The rare virus that was first reported in the Midwest and has been suspected of infecting children across the country with severe respiratory illness is now migrating to the Northeast.
The respiratory virus known as Enterovirus D68 that experts say typically pops up around back-to-school time has spread to both New York and Connecticut.
The virus continues to make its rounds. In total, ABC says at least 21 states have reported cases of Enterovirus D68 and health experts caution that it's on the move and could potentially hit every U.S. state.
This marks the first mass outbreak on record for the virus. It typically affects young children with asthma and other breathing problems.
CNN health correspondent Jacque Wilson says there are many different kinds of enteroviruses — such as some common colds. But D68 is a different breed that's more severe. She points to one of the larger outbreaks at Mercy Hospital in Kansas City, MO.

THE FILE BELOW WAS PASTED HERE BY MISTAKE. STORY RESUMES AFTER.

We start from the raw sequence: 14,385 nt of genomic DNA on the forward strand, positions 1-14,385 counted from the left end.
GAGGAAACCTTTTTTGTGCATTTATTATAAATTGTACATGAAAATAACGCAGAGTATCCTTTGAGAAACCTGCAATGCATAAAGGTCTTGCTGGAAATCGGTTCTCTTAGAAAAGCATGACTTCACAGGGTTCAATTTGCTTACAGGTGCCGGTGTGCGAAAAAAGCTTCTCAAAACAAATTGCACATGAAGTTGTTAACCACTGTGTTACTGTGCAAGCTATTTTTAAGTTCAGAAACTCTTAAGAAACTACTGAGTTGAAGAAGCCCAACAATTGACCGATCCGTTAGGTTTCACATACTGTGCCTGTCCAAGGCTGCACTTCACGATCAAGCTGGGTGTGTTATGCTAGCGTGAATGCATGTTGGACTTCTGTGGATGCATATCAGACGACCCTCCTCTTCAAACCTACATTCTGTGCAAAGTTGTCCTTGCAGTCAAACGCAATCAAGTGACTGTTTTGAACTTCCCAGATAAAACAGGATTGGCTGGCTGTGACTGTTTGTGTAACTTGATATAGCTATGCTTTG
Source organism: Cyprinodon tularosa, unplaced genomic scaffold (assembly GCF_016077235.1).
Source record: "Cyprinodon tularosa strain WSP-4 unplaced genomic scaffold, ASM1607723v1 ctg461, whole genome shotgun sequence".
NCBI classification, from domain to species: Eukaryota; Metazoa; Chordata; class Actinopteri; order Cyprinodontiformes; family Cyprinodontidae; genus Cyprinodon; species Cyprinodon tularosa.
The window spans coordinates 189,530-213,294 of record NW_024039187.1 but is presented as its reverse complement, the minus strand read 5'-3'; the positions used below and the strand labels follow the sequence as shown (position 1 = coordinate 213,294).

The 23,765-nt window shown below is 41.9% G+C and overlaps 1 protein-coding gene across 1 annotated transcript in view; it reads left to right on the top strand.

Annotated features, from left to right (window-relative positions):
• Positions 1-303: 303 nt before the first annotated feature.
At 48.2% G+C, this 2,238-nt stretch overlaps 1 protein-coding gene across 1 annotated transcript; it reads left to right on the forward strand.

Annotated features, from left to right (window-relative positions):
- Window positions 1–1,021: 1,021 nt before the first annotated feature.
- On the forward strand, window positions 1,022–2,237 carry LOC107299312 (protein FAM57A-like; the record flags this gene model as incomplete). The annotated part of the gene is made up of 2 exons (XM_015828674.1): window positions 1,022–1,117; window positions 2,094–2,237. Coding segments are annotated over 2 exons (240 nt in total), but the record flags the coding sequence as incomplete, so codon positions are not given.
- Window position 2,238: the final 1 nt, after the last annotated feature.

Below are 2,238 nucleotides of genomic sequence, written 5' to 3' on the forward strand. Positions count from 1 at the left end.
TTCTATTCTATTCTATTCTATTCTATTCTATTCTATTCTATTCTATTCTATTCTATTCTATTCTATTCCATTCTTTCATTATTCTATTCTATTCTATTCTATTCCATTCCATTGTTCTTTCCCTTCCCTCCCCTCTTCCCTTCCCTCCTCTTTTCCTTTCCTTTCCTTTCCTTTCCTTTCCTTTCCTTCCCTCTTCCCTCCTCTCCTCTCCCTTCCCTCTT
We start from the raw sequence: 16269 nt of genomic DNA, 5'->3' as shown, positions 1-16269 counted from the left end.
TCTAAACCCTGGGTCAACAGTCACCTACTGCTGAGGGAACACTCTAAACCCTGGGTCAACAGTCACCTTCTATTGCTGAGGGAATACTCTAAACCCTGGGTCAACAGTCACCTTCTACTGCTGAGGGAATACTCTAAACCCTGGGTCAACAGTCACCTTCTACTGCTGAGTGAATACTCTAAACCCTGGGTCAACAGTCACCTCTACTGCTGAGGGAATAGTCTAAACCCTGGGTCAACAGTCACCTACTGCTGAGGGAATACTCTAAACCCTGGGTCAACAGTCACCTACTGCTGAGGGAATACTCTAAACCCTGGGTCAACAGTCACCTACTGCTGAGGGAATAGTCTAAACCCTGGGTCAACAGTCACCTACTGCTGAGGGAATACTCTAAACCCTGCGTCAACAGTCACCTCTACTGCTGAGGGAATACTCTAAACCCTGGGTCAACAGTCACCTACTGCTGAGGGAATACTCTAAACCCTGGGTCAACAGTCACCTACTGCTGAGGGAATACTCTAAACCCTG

They've had more than 400 children in the hospital with signs of this virus. 60 of those children have ended up in intensive care. And here's the important part. That's been in less than a month."
According to the CDC's website, some mild symptoms of enterovirus D68 to be on the lookout for include: "fever, runny nose, sneezing, cough, and body and muscle aches." And Dr. Richard Besser told ABC some cases are treatable.
ABC: "What can you do if you believe your child has this?"
DR. RICHARD BESSER: "Well, you want to get them some help. There's some medicine that they can give your child that will open up those airways and help the breathing. It's the same medicine for children who have asthma."
And, despite the scare, one health expert told Fox News the virus is typically not life threatening.
FOX NEWS: "Most of the time, this Enterovirus 68 is mild. It's only when kid has underlying asthma or a tendency for breathing problems. In very young kids, you want to act fast."
As a quick refresher, some preventative measures for Enterovirus D68 include: washing your hands, avoiding touching your face and disinfecting any dirty surfaces you may come in contact with. It also worth noting the CDC says — for as large as the outbreak is — this virus is seasonal so it's likely to go away by winter.